I wish I had known about git and its opportunities while writing the final thesis for my university studies. When I wrote my final thesis a few years ago, I had heard about git but only in the context of saving different versions of code. So I never even considered it helpful in the matter of writing a scientific paper. Looking back, I know now that my life could have been so much easier in many ways.


I saved my backups on different USB sticks and external hard drives. Since my thesis included many diagrams and images, each copy needed quite some space. So I filled up directories and external storage media with copies. Also, it was kind of hard to keep track which external hard drive actually contained which version. While trying to clean up the whole mess at some point, I managed to delete my latest version. Don’t ask me how that happened, but it definitely was not intended. Luckily, it was still stored in iCloud, but you can imagine how close I was to a heart attack at that point.

Git providers have remote servers so your documents will always be stored in their cloud and you don’t need to worry about ten different hard drives to keep your paper save. Github, being one of the most well-known providers, even offers a free plan for students. It also provides all information to get started with using git.

Versions and Changes

In order to keep track of the evolution of the document, I kept saving new versions marked with the date of the latest changes. But to be honest, I hardly went back to actually look at the changes from one version to another. It’s just too much hassle going back and forth between huge documents.

Git on the other hand shows you side by side changes you have made, what has been added by whom, what has been changed and what has been deleted. This way, you are way less tempted to change the same sentence over and over again.


One of the first things you need to do when you start writing your thesis is to structure it in logic chapters. To make your life easier you could make use of another feature git has to offer. You could create a separate branch for each chapter. Once you are happy a chapter you can merge the chapter branch to your master branch so you know what has been finished.

The temptation of doing a bit here and there is quite high especially in the beginning, as you can just do what feels easy at the moment and where you suspect quick progress in short time, but this way it is more likely to lose track and it takes even more time to pick up the threats later.

Working on one chapter after the other and putting the finished ones aside is much more structured approach, which allows you to be more efficient.


I am sure everybody who has ever written a complex paper (mine ended up having about 120 pages all together) knows how hard it is to keep track on the parts that you may have checked and double checked already, and whenever you go back, you will find pieces that you want to change, since for whatever reason they don’t feel quite right to you anymore.

As you have an overview of the changes you have made, reworking drafts is also easier since you know what you have done already and therefor from where to continue. This saves a lot of your time.

The above mentioned chapter branches can reduce the complexity and in combination with git’s highlighting of changes reworking your drafts gets a lot easier and structured.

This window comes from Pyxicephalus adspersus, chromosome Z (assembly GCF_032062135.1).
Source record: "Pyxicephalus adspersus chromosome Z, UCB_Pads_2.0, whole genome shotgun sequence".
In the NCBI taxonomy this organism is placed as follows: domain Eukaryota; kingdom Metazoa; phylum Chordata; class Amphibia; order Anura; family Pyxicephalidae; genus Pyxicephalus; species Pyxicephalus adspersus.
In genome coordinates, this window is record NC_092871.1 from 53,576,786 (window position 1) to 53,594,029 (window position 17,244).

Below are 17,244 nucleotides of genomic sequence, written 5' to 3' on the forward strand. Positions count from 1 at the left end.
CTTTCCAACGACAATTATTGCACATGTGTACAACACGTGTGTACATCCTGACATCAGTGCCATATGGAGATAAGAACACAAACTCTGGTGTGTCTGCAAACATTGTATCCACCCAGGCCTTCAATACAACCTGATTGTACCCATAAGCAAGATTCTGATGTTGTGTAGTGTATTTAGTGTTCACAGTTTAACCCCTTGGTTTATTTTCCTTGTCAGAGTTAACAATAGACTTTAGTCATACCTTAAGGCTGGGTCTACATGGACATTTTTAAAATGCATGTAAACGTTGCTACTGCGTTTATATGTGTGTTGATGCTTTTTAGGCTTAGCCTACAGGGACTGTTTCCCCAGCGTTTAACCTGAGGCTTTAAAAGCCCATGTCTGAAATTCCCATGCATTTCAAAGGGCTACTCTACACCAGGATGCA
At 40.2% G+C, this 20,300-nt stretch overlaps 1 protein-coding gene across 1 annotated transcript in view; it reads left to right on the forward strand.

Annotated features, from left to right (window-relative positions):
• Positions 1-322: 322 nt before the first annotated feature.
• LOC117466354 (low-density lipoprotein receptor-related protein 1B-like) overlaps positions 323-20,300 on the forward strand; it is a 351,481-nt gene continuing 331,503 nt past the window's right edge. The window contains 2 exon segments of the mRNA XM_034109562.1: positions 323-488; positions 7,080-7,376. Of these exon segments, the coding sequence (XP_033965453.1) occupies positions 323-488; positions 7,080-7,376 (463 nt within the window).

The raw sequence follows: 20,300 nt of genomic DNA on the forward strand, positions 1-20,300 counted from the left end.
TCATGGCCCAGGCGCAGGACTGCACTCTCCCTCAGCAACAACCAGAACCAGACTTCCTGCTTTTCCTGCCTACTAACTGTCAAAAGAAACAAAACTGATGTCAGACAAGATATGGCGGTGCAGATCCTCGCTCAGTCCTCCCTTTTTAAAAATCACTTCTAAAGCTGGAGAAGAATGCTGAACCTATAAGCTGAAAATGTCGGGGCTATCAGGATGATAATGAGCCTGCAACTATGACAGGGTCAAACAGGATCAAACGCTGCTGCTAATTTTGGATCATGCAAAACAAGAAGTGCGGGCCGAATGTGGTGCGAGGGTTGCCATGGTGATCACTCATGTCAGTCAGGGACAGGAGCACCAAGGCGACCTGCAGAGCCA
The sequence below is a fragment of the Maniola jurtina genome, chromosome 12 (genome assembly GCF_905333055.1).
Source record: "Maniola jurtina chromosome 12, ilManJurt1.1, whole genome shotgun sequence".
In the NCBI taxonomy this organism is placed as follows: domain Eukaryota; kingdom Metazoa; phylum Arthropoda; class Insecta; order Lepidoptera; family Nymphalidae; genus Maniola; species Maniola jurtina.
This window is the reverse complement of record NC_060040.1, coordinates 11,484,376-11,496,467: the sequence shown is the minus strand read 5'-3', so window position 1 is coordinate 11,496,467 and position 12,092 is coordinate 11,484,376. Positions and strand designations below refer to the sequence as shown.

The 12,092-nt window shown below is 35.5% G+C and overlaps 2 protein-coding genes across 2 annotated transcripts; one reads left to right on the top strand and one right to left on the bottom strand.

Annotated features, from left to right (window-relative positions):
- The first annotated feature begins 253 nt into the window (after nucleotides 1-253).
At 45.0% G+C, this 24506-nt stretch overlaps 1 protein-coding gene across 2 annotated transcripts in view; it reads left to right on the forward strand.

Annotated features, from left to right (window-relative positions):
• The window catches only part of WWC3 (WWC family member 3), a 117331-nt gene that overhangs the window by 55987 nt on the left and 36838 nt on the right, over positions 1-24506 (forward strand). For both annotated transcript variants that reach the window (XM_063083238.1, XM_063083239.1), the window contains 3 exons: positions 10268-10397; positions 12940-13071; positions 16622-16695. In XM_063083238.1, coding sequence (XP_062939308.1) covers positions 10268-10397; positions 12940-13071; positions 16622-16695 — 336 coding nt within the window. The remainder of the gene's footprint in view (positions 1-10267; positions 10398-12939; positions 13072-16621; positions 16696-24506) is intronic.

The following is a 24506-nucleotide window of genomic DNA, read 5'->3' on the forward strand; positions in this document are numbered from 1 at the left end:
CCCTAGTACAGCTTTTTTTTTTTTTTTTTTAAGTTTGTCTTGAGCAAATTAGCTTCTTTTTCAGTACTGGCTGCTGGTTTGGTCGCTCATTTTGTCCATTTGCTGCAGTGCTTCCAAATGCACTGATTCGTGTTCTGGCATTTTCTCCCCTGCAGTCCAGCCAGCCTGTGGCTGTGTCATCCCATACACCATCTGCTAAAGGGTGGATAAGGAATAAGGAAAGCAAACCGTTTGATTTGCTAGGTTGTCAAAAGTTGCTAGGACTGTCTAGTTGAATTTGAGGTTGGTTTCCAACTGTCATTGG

When working on your thesis you will usually get to the point where you have people proof reading it for you. In git they can make pull requests with their suggestions for changes and you can decide if you want to go with them or not - either merge them or just close them. You will know exactly where to look for suggested changes instead of digging through a whole paper mountain.


Git is also great for group work, since it is one of its major purposes in the ‘tech world’. You can add contributors to a project who then can make changes to the content. The most common issue with group work in the conventional sense is to always provide the latest version to all team members. With git there is no need to send updated versions via email among the group members anymore. You get notified about updates and can comment on changes or contribute to the latest version. If different contributors have added changes at the same time there is no straight forward way to merge all changes in one (Word) document. Git will show where you have conflicting updates and you can simply choose which change you want to take to the next stage. To learn more about the handling of conflicts you can check out our article on merge conflicts.

Not only can you commit your changes directly to the repository but you can also create pull requests instead so that the other team members can review your changes and merge them if they agree.

In order to make use of all the advantages git has to offer you just need to use a git compatible editor. I wrote my thesis in Pages for Mac and the option of showing diffs doesn’t work with Pages. I suspect it wouldn’t work with Word documents either, but git does for example work with LaTex, which is quite common to use for writing scientific papers. You can basically use any markdown editor and it will support the full set of git features. I have come to like Ulysses a lot for its clean design, the document analytics and the options to export it in many different document types. I mainly use it for writing blog articles but it handles especially large documents very well.

As you see, git in combination with a text editor has the ability to ease many common troubles when writing complex papers. This article is focused on writing a scientific paper but all the above mentioned applies to any kind of complex editorial work and contribution, of course. With Git2Go you can make or look at changes while commuting or lying on the couch with your iPhone or iPad. It provides all the features mentioned above.